With that option, Summar has been able to continue setting up games like “Musical Wheel of Fortune” and “Musical Bingo” as well as group crossword puzzles.
“It means a whole lot to them,” said Brinsfield. “This has been a hard year for a lot of seniors who can’t get out and come to a program like this. So, I think it really has sustained some enthusiasm of being connected with peers.”
She said she believes it allows the group to feel a sense of community whether they share the same physical space or not.
Mindful Care is open Monday through Friday from 8 a.m. to 5 p.m., and the daily program fee is listed as $50 for a full day and $40 for a half day of services.
Jason Reynolds, a former award-winning reporter for The Murfreesboro Post who included his spirituality and faith in his daily life, died last Friday. He was 46.
He was being treated at a Murfreesboro hospital for double pneumonia for nearly a week. Reynolds had left the Post last month to become the editor of the Shelbyville Times-Gazette.
Reynolds joined the Post staff in March of 2018. He wrote about many topics in Rutherford County, including city and county government, education and the local business community, insisting that the truth be told about those entities.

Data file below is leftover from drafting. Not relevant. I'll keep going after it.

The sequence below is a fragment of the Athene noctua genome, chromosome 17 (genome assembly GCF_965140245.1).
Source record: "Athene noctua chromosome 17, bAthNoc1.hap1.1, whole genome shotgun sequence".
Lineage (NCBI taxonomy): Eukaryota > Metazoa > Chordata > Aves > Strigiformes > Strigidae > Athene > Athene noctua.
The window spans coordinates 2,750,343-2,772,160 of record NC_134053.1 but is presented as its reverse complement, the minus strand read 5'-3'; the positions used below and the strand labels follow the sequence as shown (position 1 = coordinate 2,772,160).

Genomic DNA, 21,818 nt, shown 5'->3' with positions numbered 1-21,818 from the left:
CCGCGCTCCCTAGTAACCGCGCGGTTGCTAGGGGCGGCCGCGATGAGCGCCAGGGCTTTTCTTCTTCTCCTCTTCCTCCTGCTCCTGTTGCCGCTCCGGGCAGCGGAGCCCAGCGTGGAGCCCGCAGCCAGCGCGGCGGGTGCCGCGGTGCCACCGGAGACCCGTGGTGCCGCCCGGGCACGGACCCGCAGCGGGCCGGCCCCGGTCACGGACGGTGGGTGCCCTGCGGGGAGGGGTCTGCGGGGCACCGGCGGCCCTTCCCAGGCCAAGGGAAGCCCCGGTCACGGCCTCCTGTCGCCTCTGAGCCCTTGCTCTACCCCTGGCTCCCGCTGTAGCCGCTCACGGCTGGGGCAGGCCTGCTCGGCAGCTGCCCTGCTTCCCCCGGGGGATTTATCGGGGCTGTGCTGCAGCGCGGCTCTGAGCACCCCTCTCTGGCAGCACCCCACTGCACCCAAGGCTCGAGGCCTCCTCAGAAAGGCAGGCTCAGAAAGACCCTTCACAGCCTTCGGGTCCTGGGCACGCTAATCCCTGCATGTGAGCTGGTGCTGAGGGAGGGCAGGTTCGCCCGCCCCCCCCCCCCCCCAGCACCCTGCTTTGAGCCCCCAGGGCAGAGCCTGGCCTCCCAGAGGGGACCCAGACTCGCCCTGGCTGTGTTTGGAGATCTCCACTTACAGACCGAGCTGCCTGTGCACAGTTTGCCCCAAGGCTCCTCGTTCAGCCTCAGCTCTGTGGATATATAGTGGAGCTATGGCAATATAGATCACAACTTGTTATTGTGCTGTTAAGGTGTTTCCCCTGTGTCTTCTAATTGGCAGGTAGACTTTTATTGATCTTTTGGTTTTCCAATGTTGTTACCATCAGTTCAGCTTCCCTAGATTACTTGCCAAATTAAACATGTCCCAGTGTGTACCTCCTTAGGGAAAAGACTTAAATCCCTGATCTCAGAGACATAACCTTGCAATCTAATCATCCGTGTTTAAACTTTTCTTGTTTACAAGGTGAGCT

He also enjoyed writing feature stories about people in the county, especially veterans, church groups, non-profit organization leaders and pet owners. He had a great desire for everyone’s story to be heard and he had a passion for giving a voice to those without a voice.
Local elected officials, community assistance leaders, business owners and others who were regular sources for Reynolds’ articles posted condolence messages on a newspaper social media post about his death.
“I have been a newspaper editor for many years and it is rare to find a journalist like Jason who combined thoroughness, fairness and compassion in every article he wrote,” Post editor Ivan Aronin said. “He had a great talent to write about many complex issues in a very accurate and understandable way.
“Jason was also a truly kind person with a great heart. He developed a caring spirit through his faith that was reflected in his daily life.”
Reynolds had worked fulltime for the Shelbyville newspaper from 2012-2018. He previously worked at the Chattanooga Times Free Press. He received a communications degree from the University of Tennessee at Knoxville and an MBA from Bryan College.
Reynolds demonstrated his religious commitment in many ways. His “Followers of the Cross” blog and podcast series featured interviews with Christian authors, musicians and actors.
He and his wife, Holly, were some of the founding members of Seeds Church in Murfreesboro in September of 2017.
Reynolds also developed a reputation for great humor and laughter. His family considered him the king of “dad jokes” and late last week when he was still in the hospital, he posted some jokes on social media that his family described as “corny.”
Two years ago, Reynolds wrote a story about how many wings Toots restaurant served in a year. He said the story required some investigative reporting so he ate there at least once, possibly twice, that week. There were no reports about how many wings he ate.